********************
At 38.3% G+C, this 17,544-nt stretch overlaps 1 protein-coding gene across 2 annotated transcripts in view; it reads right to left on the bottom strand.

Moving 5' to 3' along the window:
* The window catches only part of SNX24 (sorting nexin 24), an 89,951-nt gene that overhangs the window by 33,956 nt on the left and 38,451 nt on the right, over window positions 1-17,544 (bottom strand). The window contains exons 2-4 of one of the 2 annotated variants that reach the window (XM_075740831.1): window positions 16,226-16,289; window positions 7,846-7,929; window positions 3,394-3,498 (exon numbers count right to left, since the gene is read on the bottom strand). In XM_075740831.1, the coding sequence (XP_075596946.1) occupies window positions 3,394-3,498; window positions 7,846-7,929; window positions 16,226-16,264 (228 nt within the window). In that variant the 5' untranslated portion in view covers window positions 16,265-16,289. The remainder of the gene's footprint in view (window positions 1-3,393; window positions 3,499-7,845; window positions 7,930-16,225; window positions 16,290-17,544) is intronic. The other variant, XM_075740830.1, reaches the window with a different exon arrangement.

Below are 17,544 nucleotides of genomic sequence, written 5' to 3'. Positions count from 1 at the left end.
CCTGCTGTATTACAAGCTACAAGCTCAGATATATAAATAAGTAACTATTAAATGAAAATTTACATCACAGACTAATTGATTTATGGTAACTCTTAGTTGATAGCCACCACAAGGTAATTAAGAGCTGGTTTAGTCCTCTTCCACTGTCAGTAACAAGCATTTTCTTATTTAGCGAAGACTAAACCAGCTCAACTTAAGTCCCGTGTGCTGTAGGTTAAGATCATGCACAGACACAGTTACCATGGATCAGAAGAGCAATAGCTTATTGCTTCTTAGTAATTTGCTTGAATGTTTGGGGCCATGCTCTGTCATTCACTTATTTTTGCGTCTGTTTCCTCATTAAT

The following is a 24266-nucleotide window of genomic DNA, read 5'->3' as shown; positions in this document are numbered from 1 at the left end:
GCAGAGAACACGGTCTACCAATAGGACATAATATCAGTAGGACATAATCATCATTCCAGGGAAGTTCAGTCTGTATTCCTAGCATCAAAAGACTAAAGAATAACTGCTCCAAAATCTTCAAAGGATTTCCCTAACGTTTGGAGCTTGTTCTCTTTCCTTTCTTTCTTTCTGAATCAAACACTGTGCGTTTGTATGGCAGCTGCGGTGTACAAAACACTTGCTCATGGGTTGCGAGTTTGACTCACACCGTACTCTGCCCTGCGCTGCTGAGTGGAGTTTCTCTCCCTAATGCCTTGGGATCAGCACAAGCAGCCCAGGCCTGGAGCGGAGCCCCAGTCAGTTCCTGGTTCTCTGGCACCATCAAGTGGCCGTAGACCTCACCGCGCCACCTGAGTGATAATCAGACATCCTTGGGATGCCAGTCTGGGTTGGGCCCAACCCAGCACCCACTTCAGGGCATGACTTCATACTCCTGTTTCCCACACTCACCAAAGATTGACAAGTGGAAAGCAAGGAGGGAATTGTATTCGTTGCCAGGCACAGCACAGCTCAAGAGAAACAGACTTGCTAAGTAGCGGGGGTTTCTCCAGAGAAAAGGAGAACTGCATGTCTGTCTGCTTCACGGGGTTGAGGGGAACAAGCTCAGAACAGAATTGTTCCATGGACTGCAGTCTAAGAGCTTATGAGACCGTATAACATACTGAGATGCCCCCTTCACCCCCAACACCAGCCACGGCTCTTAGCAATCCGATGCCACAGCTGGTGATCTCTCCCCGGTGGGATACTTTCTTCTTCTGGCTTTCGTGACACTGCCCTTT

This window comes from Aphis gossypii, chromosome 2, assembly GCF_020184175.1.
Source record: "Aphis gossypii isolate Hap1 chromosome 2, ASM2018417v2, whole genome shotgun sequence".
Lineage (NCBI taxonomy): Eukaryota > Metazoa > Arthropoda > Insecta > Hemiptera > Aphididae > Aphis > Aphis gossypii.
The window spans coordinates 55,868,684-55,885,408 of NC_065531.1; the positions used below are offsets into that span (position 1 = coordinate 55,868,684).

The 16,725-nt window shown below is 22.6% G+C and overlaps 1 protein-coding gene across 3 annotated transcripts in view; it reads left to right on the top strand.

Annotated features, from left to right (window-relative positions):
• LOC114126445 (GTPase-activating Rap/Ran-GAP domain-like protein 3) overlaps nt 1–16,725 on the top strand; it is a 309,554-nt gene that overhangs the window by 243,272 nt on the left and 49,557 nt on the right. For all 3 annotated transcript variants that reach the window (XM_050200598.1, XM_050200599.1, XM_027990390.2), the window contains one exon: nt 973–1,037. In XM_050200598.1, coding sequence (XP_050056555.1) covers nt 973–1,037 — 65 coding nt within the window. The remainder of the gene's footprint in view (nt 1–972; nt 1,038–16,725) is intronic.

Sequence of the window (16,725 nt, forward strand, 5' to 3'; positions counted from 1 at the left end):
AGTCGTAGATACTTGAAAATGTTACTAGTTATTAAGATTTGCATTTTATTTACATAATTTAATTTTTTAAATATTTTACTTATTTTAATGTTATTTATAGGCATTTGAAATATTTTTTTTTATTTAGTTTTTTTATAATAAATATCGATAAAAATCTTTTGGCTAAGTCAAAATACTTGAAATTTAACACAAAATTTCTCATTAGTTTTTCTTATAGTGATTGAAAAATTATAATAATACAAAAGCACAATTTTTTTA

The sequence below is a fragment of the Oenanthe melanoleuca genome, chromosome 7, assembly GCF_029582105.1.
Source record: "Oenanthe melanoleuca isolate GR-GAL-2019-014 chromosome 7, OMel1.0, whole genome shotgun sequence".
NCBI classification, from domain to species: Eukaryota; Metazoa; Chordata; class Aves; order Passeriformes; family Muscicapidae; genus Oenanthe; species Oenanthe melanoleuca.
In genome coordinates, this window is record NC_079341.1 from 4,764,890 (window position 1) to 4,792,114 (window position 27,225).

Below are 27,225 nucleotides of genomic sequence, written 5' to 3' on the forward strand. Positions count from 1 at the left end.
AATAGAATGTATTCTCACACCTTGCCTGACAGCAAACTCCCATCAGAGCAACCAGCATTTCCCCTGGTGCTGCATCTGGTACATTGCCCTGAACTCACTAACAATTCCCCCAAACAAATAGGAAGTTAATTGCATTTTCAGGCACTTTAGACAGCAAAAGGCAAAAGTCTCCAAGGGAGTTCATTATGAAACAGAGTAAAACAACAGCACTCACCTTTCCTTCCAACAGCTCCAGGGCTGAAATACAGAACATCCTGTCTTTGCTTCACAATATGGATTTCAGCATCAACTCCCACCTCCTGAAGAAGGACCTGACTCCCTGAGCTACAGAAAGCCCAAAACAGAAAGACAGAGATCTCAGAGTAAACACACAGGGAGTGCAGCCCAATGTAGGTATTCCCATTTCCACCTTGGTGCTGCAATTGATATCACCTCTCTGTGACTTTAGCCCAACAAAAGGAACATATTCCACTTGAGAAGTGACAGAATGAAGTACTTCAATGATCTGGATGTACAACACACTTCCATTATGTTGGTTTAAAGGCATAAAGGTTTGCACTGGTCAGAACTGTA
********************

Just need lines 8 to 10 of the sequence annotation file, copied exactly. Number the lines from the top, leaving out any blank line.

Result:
This window comes from Aphis gossypii, chromosome 2, assembly GCF_020184175.1.
Source record: "Aphis gossypii isolate Hap1 chromosome 2, ASM2018417v2, whole genome shotgun sequence".
Lineage (NCBI taxonomy): Eukaryota > Metazoa > Arthropoda > Insecta > Hemiptera > Aphididae > Aphis > Aphis gossypii.